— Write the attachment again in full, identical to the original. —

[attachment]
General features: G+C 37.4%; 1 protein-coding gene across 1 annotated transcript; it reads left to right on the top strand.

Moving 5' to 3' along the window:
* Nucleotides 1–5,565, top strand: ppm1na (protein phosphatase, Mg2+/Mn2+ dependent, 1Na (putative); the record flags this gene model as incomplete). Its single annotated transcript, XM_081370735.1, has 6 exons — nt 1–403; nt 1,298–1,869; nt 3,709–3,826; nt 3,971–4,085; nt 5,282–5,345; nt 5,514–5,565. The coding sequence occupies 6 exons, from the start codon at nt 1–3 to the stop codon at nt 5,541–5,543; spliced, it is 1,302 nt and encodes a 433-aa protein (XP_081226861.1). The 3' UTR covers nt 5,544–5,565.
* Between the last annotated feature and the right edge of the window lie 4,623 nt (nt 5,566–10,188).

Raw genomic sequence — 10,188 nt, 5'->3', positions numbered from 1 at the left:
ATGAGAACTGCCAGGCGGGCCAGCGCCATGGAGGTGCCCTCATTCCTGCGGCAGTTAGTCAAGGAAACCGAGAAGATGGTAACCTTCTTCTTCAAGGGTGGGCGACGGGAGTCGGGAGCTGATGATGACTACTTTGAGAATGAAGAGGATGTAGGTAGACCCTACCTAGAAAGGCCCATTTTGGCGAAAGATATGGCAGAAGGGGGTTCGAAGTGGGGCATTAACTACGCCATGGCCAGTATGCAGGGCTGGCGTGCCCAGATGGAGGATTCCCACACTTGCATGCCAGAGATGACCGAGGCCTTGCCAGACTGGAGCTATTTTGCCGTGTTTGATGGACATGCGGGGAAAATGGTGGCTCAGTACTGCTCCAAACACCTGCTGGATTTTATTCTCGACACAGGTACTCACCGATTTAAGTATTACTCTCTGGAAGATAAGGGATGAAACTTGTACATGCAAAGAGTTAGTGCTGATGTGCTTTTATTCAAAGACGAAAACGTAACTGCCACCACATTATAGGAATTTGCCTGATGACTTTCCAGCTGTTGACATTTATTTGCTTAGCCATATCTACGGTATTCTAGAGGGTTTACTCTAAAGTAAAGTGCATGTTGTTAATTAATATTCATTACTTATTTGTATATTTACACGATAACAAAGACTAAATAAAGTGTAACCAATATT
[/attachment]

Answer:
General features: G+C 37.4%; 1 protein-coding gene across 1 annotated transcript; it reads left to right on the top strand.

Moving 5' to 3' along the window:
* Nucleotides 1–5,565, top strand: ppm1na (protein phosphatase, Mg2+/Mn2+ dependent, 1Na (putative); the record flags this gene model as incomplete). Its single annotated transcript, XM_081370735.1, has 6 exons — nt 1–403; nt 1,298–1,869; nt 3,709–3,826; nt 3,971–4,085; nt 5,282–5,345; nt 5,514–5,565. The coding sequence occupies 6 exons, from the start codon at nt 1–3 to the stop codon at nt 5,541–5,543; spliced, it is 1,302 nt and encodes a 433-aa protein (XP_081226861.1). The 3' UTR covers nt 5,544–5,565.
* Between the last annotated feature and the right edge of the window lie 4,623 nt (nt 5,566–10,188).

Raw genomic sequence — 10,188 nt, 5'->3', positions numbered from 1 at the left:
ATGAGAACTGCCAGGCGGGCCAGCGCCATGGAGGTGCCCTCATTCCTGCGGCAGTTAGTCAAGGAAACCGAGAAGATGGTAACCTTCTTCTTCAAGGGTGGGCGACGGGAGTCGGGAGCTGATGATGACTACTTTGAGAATGAAGAGGATGTAGGTAGACCCTACCTAGAAAGGCCCATTTTGGCGAAAGATATGGCAGAAGGGGGTTCGAAGTGGGGCATTAACTACGCCATGGCCAGTATGCAGGGCTGGCGTGCCCAGATGGAGGATTCCCACACTTGCATGCCAGAGATGACCGAGGCCTTGCCAGACTGGAGCTATTTTGCCGTGTTTGATGGACATGCGGGGAAAATGGTGGCTCAGTACTGCTCCAAACACCTGCTGGATTTTATTCTCGACACAGGTACTCACCGATTTAAGTATTACTCTCTGGAAGATAAGGGATGAAACTTGTACATGCAAAGAGTTAGTGCTGATGTGCTTTTATTCAAAGACGAAAACGTAACTGCCACCACATTATAGGAATTTGCCTGATGACTTTCCAGCTGTTGACATTTATTTGCTTAGCCATATCTACGGTATTCTAGAGGGTTTACTCTAAAGTAAAGTGCATGTTGTTAATTAATATTCATTACTTATTTGTATATTTACACGATAACAAAGACTAAATAAAGTGTAACCAATATT